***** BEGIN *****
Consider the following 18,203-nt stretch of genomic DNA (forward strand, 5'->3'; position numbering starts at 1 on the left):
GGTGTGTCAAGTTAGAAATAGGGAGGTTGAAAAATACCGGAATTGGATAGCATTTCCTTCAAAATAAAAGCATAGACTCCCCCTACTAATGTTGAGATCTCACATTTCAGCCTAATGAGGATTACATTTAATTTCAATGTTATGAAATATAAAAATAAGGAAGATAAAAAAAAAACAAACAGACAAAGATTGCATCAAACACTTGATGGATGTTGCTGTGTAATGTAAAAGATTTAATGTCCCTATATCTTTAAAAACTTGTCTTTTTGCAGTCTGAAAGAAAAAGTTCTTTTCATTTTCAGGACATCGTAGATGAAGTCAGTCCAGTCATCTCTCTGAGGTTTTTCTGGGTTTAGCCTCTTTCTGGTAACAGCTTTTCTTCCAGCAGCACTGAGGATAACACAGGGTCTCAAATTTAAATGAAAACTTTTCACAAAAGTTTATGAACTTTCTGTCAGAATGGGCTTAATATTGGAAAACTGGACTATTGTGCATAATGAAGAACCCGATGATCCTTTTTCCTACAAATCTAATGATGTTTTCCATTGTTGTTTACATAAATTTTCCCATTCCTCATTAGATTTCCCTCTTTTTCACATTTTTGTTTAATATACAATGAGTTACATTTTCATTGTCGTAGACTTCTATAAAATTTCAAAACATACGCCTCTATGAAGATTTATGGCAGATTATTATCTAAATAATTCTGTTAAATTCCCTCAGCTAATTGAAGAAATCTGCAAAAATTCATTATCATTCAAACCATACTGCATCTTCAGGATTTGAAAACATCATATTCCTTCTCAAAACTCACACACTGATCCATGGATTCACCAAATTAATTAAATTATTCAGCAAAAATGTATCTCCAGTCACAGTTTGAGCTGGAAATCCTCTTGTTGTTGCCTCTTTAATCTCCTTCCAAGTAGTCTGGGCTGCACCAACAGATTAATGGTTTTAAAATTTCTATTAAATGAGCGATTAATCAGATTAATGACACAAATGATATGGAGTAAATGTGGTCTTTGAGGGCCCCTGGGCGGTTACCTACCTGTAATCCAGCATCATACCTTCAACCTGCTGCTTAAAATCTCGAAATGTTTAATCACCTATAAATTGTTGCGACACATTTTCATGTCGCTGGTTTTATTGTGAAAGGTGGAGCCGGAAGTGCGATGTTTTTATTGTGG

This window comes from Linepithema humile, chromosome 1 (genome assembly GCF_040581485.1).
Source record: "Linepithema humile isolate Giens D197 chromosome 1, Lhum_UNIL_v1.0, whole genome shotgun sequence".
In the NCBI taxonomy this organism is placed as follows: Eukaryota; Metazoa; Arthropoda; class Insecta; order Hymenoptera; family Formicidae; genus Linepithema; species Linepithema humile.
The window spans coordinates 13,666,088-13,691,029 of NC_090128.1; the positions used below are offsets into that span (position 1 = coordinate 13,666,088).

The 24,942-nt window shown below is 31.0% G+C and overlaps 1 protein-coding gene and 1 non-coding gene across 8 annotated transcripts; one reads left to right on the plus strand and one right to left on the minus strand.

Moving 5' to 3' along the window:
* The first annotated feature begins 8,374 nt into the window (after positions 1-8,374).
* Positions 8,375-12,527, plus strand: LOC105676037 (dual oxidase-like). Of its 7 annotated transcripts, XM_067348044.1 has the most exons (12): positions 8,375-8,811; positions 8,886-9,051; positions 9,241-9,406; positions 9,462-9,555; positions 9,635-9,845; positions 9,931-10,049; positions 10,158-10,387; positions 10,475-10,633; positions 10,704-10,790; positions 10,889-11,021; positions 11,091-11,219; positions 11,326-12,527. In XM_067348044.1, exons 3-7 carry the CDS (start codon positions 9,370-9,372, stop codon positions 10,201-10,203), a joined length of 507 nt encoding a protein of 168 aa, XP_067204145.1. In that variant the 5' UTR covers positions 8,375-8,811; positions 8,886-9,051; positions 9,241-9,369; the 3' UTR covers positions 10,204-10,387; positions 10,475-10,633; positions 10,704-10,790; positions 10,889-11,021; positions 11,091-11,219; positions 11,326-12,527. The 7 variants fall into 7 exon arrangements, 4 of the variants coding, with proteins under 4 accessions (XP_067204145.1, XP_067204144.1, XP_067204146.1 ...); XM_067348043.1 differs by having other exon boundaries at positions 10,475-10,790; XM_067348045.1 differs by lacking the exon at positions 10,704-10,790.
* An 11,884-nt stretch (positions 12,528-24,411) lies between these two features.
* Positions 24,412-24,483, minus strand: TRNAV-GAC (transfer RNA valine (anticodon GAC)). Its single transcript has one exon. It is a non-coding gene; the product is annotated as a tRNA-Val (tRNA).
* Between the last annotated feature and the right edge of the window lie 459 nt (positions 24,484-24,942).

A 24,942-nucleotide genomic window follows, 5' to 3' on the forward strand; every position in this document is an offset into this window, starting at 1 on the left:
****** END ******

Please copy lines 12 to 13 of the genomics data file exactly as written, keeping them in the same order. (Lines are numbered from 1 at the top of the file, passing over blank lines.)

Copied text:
* Positions 24,412-24,483, minus strand: TRNAV-GAC (transfer RNA valine (anticodon GAC)). Its single transcript has one exon. It is a non-coding gene; the product is annotated as a tRNA-Val (tRNA).
* Between the last annotated feature and the right edge of the window lie 459 nt (positions 24,484-24,942).